A sadness was felt throughout Cambodia when late last year Battambang’s famous bamboo train was halted to make way for the tracks to be put in place for real rail operations. While the government pledged to reinstate the service, doubts were high.
However, in early January, the bamboo train – or norry in Khmer – rose from the ashes, with six carriages once again trundling along a different set of tracks about 20 kilometres from the city.
The train was originally born as a logistical measure during the United Nations Transitional Authority of Cambodia (UNTAC) period – a UN peacekeeping operation, which ran in the early 1990s to help the country in the wake of the devastating Khmer Rouge reign.
The original train was used to help transport goods along the country’s battered northern rail line. It is made from a bamboo platform covered with a mat for “comfort” – which can incredibly seemingly fit a large family and their worldly goods on board – that is set on two sets of bogies with a motor at the back.
A wooden pole serves as the brakes and accelerator, and the train can hit bumpy speeds of 50km/h. The single track means if you come across another train heading towards you, one of you has to dismantle the carriage to allow the other to pass.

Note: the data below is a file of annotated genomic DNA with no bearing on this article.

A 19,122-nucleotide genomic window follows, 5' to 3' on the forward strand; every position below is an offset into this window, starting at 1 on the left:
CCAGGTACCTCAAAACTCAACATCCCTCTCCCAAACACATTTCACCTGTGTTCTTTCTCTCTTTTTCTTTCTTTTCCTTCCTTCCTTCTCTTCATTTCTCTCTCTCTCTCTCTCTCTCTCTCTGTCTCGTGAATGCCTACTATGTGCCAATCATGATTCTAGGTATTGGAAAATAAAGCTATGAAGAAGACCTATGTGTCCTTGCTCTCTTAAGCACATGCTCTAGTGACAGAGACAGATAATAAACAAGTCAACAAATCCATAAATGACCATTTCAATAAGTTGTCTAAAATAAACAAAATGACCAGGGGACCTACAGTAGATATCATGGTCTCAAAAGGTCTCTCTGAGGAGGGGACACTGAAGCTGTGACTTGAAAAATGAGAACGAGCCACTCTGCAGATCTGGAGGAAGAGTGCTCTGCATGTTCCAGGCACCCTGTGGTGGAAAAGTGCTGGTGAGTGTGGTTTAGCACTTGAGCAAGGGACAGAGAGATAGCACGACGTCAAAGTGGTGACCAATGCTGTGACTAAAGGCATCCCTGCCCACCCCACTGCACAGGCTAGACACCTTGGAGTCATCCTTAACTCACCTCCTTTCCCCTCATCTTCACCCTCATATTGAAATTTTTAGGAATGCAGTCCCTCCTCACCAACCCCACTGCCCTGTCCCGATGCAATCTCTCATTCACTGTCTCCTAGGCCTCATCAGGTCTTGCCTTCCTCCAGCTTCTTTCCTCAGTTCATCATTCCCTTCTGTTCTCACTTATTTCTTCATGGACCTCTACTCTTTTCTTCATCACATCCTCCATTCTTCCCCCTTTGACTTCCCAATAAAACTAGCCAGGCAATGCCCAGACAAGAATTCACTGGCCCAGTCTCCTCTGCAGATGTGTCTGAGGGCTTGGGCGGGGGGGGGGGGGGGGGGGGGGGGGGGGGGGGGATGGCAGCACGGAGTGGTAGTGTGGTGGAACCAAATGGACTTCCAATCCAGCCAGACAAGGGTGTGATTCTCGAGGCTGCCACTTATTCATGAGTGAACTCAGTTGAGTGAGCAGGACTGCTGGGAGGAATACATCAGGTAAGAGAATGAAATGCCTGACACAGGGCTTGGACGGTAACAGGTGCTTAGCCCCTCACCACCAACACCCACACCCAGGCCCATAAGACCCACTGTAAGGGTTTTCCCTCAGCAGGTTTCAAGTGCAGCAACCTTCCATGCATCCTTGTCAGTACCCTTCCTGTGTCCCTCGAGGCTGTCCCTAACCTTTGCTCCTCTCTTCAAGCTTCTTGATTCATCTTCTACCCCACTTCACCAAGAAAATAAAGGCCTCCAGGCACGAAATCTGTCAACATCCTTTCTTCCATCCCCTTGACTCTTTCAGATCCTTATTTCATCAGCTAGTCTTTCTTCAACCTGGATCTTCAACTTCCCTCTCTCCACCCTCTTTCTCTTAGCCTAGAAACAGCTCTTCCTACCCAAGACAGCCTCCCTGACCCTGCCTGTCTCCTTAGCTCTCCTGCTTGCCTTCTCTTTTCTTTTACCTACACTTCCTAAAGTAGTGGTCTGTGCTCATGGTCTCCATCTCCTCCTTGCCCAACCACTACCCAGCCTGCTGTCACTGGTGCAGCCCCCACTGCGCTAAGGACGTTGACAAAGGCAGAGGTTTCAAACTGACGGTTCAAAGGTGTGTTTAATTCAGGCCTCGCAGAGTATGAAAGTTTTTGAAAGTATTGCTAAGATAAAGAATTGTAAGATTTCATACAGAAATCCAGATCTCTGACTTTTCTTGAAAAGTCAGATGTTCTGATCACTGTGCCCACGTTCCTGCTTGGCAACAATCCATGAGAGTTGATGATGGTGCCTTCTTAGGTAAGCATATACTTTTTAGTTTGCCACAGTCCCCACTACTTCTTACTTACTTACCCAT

Since UNTAC times, tourists have jumped on board with the idea, with visitors taking the hair-rising historic ride through Battambang’s pristine countryside daily.
And now that the new track his been opened and operations are up-and-running once again, travellers can continue to enjoy the action in the train’s new location. Now the line starts near the base of Phnom Banan – home to a historic Angkorian temple – in Kanteu II commune’s Sang Village.
The track continues for four kilometres, before ending at Chhoeuteal commune. The cost for a ride is $5 and takes in stunning scenery, as well as giving visitors the opportunity to explore Banan temple and its surroundings.